Much Ado about Nothing

William Shakespeare
Lyric Theatre, Belfast
(2007)

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Belfast's Lyric Theatre, the city's sole production house, has not been experiencing the best of times. Energies, which could have been used creatively, have had to devoted the facing down an Arts Council of Northern Ireland diktat which would have moved them from their beloved riverside pitch to a brownfield site in a commercial development area.

Rain had been dripping through the dressing room ceilings. Moral was low. Staff haemorrhaged. Playwrights repeated rather than invented. The quality of productions spiralled downwards. An ageing audience stayed at home, a younger one was yet to be found.

But if there is to be a production which will lift the spirits of actors, audiences, management and the house's increasingly successful fundraising campaign for a dashing new build on the same escarpment overseeing the river Lagan, it is surely Rachel O'Riordan's even more dashing take on Shakespeare's dark comedy, Much Ado About Nothing.

A lack of financial resources may have been the spur, but O'Riordan's bold decisions to both double up on parts, pare the set back to a barrack room balcony and cloth her all-male cast in grey uniform greatcoats and T-shirts have paid off, focusing all attentions on the exquisite detail of the text as it somersaults from wit to wanton at the turn of a line.

Bolder still is the inspired gamble, surely evidence of the time Dr O'Riordan spent as Associate Director on Peter Hal's Measure for Measure at Bath's Theatre Royal, is to be found in not just the doubling (or trebling, or quadrupling) up her all-male actors. Many directors have done that and many an actor thrives on the experience.

But here, lover plays friend's lover. Thus Matt Odell (in his professional debut) is both the fiery Beatrice and the popinjay Claudio who would marry modest Hero who in turn is played by Michael Condron who is also Beatrice's witty suitor Benedick. Frankie McCafferty, a chameleon as, ever plays the dark villain Borachio, and his gull Margaret, plus Antonio and Watch.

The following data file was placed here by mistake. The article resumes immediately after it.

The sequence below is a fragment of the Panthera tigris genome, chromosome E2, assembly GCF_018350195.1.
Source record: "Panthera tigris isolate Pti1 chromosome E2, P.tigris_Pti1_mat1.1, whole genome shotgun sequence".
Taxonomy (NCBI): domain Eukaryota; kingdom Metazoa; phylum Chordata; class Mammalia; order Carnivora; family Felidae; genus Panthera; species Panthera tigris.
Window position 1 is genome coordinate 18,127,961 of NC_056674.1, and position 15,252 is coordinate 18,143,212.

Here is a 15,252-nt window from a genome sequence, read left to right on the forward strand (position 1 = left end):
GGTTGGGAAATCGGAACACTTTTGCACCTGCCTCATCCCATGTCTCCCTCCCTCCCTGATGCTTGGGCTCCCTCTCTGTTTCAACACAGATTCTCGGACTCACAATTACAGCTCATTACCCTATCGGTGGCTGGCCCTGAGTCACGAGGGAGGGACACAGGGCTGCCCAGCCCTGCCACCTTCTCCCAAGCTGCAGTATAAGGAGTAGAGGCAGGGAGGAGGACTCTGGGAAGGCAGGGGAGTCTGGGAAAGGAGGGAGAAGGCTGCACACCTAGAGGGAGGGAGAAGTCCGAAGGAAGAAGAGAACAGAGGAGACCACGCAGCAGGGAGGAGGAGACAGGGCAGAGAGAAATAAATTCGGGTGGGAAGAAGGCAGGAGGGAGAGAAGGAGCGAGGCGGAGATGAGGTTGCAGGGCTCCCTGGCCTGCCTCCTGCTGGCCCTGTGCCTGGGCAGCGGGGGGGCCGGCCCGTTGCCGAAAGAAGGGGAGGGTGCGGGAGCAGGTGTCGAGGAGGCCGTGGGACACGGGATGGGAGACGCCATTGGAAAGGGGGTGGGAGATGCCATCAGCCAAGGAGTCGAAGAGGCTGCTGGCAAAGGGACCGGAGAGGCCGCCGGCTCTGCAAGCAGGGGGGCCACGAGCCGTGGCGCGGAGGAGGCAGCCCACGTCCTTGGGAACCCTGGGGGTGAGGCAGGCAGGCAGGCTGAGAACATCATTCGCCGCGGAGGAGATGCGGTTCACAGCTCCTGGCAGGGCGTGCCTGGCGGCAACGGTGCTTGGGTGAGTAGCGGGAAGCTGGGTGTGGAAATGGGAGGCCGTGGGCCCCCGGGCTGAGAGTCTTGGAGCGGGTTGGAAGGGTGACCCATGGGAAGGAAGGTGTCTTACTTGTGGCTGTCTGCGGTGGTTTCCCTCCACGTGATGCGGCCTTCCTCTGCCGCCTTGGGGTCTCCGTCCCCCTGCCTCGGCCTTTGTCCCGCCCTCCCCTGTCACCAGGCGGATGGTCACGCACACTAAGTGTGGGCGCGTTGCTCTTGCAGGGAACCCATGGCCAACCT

Gregory Floy lends us a magisterial Leonato (and Sexton & Watch), David Heap a saturnine Don John plus an engagingly yet infuriatingly foolish Dogberry. Tony Flynn is the unflexing Don Pedro, and Verges. Newcomer Conan Sweeny flaunts his Ursula, steadies his Friar, darkens his thuggish Conrade, comes with his Watch

Gary McCann's rough wooden balcony, hinting at scaffold, passing-out parade platform, gymnasium and dock, sets an ominous tone well supported by James McFetridge's menacing lighting and the sombre sound design by composers Ivan Birthistle and Vincent Doherty

The young officer class comes home from the war, up to no end of posh lads' larks, seeking a bit of high class totty to be bedded then wedded if it must to continue the family name. It is a situation which does not bother Hero. But Beatrice - whom Shakespeare possibly, and O'Riordan certainly - modelled on the Virgin Queen, would have none of their exclusive masculine club.

Yet she, like Elizabeth I, would be harder still; witness her speaking to Benedict of Claudio's unfeeling macho treatment of her best friend and cousin Hero:

"O, that I were a man. I would eat his heart out in the market place."

But will her love for Benedict, and his love for her, be enough for Ben to break the code, thus risking forever expulsion for polite society and the emptiness of no longer being one of the boys?

It is an interpretation which sits perfectly with every syllable of the text, and with every nuance in O'Riordan's perfectly nuanced production. The cruel jape which sees virginal Hero rejected as a slut during her wedding by her groom, Claudio, have rarely been portrayed so savagely.

Rachel O'Riordan made her name with Hurricane, devised with, and performed by, her husband Richard Dormer and toured by their own Ransom Productions. The Lyric's incoming Executive Director Michael Diskin, having noted that his theatre has retained her in the past for specific commissions, would do well to offer her the vacant post of Artistic Director while he and his Board can still afford her.

Reviewer: Ian Hill